**UPDATE: 12:30PM – Workers are giving water to our blockaders.
Human compassion shines brighter than Keystone XL’s industrial devastation!
**UPDATE: 12:00PM – Another Sheriff SUV just arrived.
There are currently 7 law enforcement vehicles on site, and we’re not backing down!! This is just the beginning.
**UPDATE: 11:30AM – State Troopers have Arrived! Police are Threatening “Pain Compliance” if Blockaders Don’t Release from Truck
Careful with our friends who know that the cost of inaction is far riskier! Three support blockaders have been arrested. Four remain locked to undercarriage of pipeline truck. SHARE for their SAFETY and the safety of all who will come next!! This is only the beginning! – bit.ly/kxlfj2
More at the link**UPDATE: 5:30PM – WE SHUT THEM DOWN!
Because authorities were forced to... more
Australia could let mining magnates build one of the world's largest coal ports on top of the Great Barrier Reef ecosystem -- opening access to 8 billion extra tonnes of planet-killing coal and risking the survival of this entire amazing world heritage site.
Activists in Australia are pressuring the government and UNESCO is speaking out, but a bank owned by the US public is key to the project. Global pressure on the US bank now could bring international shame and spotlight environmental issues in the middle of the US election season. If they pull out, the entire crazy plan could be shut down for good.
Let’s up the pressure on the bank’s chairman Fred Hochberg and demand he halt funding for Great Barrier Coal. We have only days to act -- he's in Australia for meetings right now. Click to join the call to save the reef and Avaaz will deliver our voices to Hochberg!
More at the linkAustralia could let mining magnates build one of the world's largest coal ports... more
Stop Dow's Agent Orange Soy!
Stop GMO Apples!
Stop Monsanto's Dicamba Tolerant Soybean!
Earlier this summer, the USDA posted twelve new GE crops for public comment with a September 11 deadline, and nine are under the new fast-tracked process. That's twelve new GMOs to review and issue comments on in two months!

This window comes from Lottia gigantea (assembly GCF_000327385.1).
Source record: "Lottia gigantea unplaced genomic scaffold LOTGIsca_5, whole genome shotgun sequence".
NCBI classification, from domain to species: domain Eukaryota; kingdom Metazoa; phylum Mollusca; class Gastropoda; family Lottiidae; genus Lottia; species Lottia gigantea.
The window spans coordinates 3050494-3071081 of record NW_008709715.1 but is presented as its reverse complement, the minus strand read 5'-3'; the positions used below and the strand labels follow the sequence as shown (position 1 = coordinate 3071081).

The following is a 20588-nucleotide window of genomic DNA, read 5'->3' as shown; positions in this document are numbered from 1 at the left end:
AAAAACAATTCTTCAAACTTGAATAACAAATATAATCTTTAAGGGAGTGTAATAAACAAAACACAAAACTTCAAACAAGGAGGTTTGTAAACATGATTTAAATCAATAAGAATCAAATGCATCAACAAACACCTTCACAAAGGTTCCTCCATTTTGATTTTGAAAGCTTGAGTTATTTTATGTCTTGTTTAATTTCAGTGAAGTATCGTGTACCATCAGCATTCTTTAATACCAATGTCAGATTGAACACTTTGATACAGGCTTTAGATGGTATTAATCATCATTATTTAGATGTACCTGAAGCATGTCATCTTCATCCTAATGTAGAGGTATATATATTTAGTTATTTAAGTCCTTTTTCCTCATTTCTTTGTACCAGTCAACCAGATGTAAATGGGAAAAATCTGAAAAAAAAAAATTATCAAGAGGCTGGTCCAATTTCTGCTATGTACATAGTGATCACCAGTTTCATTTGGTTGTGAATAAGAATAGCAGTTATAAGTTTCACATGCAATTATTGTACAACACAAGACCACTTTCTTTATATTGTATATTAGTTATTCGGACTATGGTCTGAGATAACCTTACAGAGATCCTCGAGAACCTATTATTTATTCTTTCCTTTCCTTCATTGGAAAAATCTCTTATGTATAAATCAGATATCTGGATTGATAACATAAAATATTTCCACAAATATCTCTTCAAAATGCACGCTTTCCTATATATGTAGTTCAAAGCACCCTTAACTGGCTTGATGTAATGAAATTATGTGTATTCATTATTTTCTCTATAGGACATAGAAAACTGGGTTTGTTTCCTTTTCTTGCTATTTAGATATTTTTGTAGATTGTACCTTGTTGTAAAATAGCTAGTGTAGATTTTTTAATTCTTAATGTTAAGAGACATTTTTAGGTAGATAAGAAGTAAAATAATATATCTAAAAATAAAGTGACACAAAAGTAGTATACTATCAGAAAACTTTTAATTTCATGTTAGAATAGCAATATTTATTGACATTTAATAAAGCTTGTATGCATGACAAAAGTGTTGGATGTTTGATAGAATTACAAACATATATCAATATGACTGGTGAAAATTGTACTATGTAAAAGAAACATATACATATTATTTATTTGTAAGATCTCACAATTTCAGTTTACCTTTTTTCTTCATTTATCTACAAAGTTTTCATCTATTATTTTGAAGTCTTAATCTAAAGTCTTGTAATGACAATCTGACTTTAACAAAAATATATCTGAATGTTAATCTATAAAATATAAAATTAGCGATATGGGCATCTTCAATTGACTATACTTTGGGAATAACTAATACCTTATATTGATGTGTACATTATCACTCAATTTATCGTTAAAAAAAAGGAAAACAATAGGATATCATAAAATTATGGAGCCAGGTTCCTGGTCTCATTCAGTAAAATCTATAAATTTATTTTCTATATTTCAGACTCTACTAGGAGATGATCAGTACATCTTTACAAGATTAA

Here's the lowdown. Three of the new crops are under the old petition process. Under the old process there is only one 60-day public comment period. Here are the three crops under the old process:
--- Dow 2,4-D and Glufosinate Tolerant Soybean (APHIS-2012-0019)
Since the introduction of GM crops, the US has seen herbicide use increase by over 300 million pounds. Big Biotech originally claimed that weeds would not develop resistance to glyphosate (RoundUp), but they have and these new "superweeds" have become the driving force behind new crops engineered for stacked, or multiple, herbicide tolerances. Adoption of these new crops will lead to dramatic increases in the use of higher risk herbicides such as 2,4-D and dicamba, perpetuating the herbicide treadmill that is already in place.
2,4-D is already the third-most-used US herbicide, after glyphosate and atrazine, and as a leading source of dioxin pollution, it's one of the most deadly. As of yet, however, it's hardly used on soy at all. Just 3 percent of total US soybean acres were treated with 2,4-D in 2006. Not only will this percentage skyrocket once Agent Orange Soy hits the market, the amount used per acre may triple, according to the USDA.
---Bayer Glyphosate and Isoxaflutole Tolerant Soybean (APHIS-2012-0029)
---Syngenta Corn Rootworm Resistant Corn (APHIS-2012-0024)
Under the new process, USDA has also opened nine additional new crops for public comment. This initial comment period applies to the petitions for nonregulated status which include information submitted by the petitioning company. Once USDA has the completed their environmental analyses they will open a final 30-day comment period for the decision-making documents.
Here are the 9 crops under the new process with the same September 11 deadline:
---Okanagan Non-Browning Apple (APHIS-2012-0025)
Okanagan's "Arctic" apple would be the first genetically engineered version of a food that people directly bite into. According to the latest study by the Environmental Working Group, conventionally grown apples are the most pesticide contaminated fruit or vegetable on the market. Conventional apples are dangerous, and GMO apples are just a dumb idea - one not even supported by many in the apple industry itself!
---Dow 2,4-D, Glyphosate and Glufosinate tolerant Soybean (APHIS-2012-0032)
---Monsanto Dicamba Tolerant Soybean (APHIS-2012-0047)
According to the Institute for Science in Society (ISIS), "dicamba is actually an old herbicide that served alongside "agent orange" in Vietnam, and has been resurrected as an environmentally friendly chemical through the magic of public relations."
---BASF Imidazolinone Tolerant Soybean (APHIS-2012-0028)
---Monsanto High Yield Soybean (APHIS-2012-0020)